Archive for February, 2013

Rinse for Runny Nose Relief

sniffles, sneezing, chronic sinus problems,  runny nose, nasal irrigationFor people who suffer with chronic sinus problems, this time of year is especially precarious.

The potential for a runny nose increases due to cold weather, exposure to colds and viruses as well as the spring pollen season beginning to flare up.

“Sinus problems are caused by a breakdown in the normal function of the nasal cavity which has a natural protective role in our bodies,” said Ed Neuzil, ARNP, PhD and owner of the Allergy, Sinus and Asthma Family Health Center in Lady Lake, Florida. “The mucous lining of the nasal cavity helps protect against infection from viruses and bacteria. When the mucous is inadequate, sinus symptoms can result.”

Neuzil believes using a cleansing saline spray regularly can provide long-lasting relief and can help in the prevention of nasal symptoms.

“Every day rinsing the nasal passages of the pollutants that trigger discomfort can provide long-term relief for sinus sufferers,” said Neuzil. “Most people bathe everyday for good hygiene and health. Cleaning your sinuses with that same consistency can also lead to a decrease in symptoms and reduced need for decongestants while improving quality of life.”

Some medical providers recommend using a Neti Pot or sinus rinse to effectively rid the nose of pollutants. These methods involve mixing a saline solution and pouring it through your sinus passages to rinse out irritants.

However, many people find the practice messy, inconvenient and unpleasant. This detours them from cleaning their nose on a consistent basis.

“A non-medicated saline spray versus a rinse can be just as effective and better tolerated,” said Neuzil. “There are even nasal sprays available with natural additives which can complement the therapy by moisturizing nasal passages providing even more relief. The trick is committing to the practice on a daily basis to provide more long-term benefits.”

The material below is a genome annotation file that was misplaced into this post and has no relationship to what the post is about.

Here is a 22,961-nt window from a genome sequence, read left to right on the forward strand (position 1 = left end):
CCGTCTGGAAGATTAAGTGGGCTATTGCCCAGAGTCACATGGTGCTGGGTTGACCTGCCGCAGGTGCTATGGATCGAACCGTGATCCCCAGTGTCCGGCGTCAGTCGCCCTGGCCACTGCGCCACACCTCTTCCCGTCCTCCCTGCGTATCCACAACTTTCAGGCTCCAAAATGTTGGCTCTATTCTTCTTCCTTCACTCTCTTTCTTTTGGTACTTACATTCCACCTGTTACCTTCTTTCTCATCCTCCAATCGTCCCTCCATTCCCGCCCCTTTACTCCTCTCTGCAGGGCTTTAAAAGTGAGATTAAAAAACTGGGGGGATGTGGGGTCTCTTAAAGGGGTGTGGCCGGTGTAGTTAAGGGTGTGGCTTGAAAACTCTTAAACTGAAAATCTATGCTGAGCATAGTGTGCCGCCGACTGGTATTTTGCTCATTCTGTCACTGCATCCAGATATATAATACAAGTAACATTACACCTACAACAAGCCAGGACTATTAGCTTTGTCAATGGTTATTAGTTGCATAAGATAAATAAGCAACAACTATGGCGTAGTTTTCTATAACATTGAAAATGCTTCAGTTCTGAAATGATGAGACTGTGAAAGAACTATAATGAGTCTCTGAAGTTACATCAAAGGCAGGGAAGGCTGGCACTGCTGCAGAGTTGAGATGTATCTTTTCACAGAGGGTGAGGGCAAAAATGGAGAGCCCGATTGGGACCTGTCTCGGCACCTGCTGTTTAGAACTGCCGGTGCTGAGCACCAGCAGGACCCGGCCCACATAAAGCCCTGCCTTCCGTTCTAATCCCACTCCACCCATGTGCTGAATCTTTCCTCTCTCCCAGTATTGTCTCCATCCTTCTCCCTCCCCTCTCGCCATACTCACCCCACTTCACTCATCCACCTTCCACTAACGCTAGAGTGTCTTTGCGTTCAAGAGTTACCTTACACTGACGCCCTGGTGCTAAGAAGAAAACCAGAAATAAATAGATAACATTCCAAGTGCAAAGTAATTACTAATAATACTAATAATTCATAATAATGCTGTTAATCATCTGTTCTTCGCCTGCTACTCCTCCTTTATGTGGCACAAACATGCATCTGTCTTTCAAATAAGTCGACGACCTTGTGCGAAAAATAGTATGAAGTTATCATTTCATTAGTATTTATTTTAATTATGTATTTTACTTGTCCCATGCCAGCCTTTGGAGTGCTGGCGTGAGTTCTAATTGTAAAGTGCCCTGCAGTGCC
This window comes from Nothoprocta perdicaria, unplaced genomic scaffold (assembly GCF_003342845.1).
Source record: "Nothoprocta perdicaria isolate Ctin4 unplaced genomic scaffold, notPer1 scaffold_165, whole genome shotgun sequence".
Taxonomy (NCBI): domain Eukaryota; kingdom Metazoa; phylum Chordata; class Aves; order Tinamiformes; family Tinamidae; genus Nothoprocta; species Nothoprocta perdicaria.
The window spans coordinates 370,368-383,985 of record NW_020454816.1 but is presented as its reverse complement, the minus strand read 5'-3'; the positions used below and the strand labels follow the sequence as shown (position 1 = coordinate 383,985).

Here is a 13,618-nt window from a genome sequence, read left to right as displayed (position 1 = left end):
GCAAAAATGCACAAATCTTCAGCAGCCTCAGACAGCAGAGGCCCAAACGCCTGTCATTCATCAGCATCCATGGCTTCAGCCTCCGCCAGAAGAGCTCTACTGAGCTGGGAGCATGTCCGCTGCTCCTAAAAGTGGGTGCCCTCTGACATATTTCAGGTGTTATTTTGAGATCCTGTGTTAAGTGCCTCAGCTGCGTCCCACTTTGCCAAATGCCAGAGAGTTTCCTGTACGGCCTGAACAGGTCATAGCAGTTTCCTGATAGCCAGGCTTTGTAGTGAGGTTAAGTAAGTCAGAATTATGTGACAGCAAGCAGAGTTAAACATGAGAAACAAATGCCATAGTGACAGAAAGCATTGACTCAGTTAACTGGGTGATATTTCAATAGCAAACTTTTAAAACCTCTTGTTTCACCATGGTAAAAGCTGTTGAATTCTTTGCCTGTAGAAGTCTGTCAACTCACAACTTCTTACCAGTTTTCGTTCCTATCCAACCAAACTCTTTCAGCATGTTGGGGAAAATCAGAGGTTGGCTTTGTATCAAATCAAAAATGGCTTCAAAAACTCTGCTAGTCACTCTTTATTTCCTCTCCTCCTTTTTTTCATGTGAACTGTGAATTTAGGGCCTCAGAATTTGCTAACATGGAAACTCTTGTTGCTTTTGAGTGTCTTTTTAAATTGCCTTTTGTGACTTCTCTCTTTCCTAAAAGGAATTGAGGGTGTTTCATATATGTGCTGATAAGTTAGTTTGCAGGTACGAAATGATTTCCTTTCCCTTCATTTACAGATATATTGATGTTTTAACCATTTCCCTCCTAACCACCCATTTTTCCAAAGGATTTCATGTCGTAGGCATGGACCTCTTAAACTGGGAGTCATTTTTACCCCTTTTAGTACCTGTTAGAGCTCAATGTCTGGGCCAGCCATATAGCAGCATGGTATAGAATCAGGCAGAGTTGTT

Creepy, Crawly Sneeze-Causers

allergy triggers, dust mites, asthma, indoor allergens

Dust mite allergens are the most common cause of allergy and asthma triggers.

It’s enough that cold and flu season is rampant; plus parts of the South are battling pollen blooms that trigger allergy attacks.

Your efforts to stay indoors and avoid exposure to the pollutants and germs that cause allergy symptoms might further exacerbate the potential for feeling badly.

As clean as you think your home is, you likely still have tiny producers of allergic triggers inside.

According to the American Academy of Allergy, Asthma and Immunology, dust mite allergens are the most common triggers of allergy and asthma symptoms. These microscopic creatures eat human skin and can live in all climates. It is their excrement and exoskeleton which contribute to humans’ sinus misery.

Controlling them is key to limiting exposure:

  • Encase mattresses, box springs and pillows in special allergen-proof fabrics and wash linens weekly in hot water.
  • Keep humidity low by using a dehumidifier or air conditioning.
  • Wall-to-wall carpeting harbors dust mites so consider area rugs which can be regularly washed.
  • People with allergies should use a vacuum with a HEPA filter.

Cockroach droppings contain an allergen which makes it the most prevalent trigger for asthma symptoms, especially affecting children living in densely populated, urban neighborhoods.

Be sure to keep food in lidded containers and clean up floors and counters after meals. Cockroaches need water so make sure any leaky faucets and pipes are sealed and block areas such as wall cracks, windows and crevices to prevent roaches from entering the home.

Scientists attribute a growing number of allergy cases to Asian Ladybugs which can be found infesting typically rural and suburban homes in the Midwest and along the East coast.

The Asian ladybugs release a foul-smelling liquid when threatened and the proteins in that fluid become airborne causing allergic symptoms in susceptible people such as allergic rhinitis, allergic conjunctivitis, chronic cough and asthma.

Avoidance is the best preventative measure and includes ensuring gaps around windows and doors are sealed to prevent the ladybugs from entering the home. Also clean up any dead insects you may find to reduce the amount of insect proteins in the home. You may need to contact a pest control expert for help.

An allergist can help you identify which triggers are causing your itchy eyes and runny nose and can help you strategize on how to make your home a respite from allergies again.